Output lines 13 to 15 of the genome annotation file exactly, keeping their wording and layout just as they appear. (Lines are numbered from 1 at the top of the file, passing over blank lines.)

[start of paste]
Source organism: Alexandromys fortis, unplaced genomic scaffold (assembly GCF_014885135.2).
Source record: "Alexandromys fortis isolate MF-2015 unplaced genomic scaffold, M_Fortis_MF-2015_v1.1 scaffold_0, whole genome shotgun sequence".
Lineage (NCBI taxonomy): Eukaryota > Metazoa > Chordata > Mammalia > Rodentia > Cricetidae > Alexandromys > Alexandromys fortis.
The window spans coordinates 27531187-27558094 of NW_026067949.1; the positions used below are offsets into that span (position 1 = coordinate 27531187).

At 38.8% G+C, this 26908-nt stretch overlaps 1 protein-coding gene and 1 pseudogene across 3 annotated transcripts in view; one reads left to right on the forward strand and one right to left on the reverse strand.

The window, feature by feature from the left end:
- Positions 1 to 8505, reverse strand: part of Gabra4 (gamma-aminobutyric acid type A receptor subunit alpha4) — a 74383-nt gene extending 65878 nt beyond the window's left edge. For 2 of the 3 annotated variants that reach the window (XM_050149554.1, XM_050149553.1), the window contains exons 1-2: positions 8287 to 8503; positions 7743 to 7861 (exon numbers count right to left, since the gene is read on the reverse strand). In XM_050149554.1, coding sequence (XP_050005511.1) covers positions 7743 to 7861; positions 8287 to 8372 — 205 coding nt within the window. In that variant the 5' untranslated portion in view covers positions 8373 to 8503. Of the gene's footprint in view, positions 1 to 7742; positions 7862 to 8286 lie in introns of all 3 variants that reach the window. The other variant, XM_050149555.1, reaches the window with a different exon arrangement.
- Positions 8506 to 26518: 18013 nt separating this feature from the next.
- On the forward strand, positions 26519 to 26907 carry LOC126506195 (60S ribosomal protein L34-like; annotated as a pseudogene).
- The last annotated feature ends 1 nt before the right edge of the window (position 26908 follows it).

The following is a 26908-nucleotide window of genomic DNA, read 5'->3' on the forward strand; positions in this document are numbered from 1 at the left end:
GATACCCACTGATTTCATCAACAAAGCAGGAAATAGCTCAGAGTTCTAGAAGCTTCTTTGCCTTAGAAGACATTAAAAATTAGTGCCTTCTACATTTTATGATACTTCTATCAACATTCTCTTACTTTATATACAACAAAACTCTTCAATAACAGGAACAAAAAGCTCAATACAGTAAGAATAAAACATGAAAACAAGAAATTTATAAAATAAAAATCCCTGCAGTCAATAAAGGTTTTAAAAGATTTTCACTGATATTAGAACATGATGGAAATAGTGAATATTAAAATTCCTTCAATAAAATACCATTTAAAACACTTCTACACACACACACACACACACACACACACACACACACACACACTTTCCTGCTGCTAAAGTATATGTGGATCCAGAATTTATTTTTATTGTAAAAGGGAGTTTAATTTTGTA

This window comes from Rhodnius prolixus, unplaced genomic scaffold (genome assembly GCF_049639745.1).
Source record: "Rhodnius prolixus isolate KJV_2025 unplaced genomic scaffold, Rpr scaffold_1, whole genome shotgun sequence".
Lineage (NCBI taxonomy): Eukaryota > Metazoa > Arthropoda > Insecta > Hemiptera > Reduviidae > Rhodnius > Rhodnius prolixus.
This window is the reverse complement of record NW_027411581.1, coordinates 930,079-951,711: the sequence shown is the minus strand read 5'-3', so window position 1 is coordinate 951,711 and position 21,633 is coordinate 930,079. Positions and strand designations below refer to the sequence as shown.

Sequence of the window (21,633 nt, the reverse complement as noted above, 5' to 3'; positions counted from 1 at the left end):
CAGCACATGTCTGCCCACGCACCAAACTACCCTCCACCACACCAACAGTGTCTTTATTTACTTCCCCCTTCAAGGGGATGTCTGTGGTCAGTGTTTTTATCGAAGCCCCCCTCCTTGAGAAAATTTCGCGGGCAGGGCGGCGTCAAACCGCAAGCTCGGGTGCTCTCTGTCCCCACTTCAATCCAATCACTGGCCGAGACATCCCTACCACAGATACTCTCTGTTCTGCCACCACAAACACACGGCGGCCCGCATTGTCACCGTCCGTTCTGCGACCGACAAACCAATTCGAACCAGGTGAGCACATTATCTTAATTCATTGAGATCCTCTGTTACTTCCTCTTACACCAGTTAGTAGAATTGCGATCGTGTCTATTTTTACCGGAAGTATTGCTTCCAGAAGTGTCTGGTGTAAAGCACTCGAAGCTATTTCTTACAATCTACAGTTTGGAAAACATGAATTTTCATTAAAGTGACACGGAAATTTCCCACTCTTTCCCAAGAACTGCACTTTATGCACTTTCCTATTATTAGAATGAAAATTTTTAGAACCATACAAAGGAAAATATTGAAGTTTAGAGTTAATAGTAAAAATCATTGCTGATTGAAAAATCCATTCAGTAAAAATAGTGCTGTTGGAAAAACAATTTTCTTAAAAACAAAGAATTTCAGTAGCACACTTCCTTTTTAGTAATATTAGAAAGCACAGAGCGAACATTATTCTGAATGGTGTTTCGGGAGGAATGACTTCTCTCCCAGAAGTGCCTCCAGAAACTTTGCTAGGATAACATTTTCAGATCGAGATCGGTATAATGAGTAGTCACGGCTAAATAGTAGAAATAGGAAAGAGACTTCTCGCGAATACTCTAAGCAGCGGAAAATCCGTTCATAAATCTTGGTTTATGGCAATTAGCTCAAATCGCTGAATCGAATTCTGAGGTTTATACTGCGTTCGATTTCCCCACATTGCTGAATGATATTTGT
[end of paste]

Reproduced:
This window comes from Rhodnius prolixus, unplaced genomic scaffold (genome assembly GCF_049639745.1).
Source record: "Rhodnius prolixus isolate KJV_2025 unplaced genomic scaffold, Rpr scaffold_1, whole genome shotgun sequence".
Lineage (NCBI taxonomy): Eukaryota > Metazoa > Arthropoda > Insecta > Hemiptera > Reduviidae > Rhodnius > Rhodnius prolixus.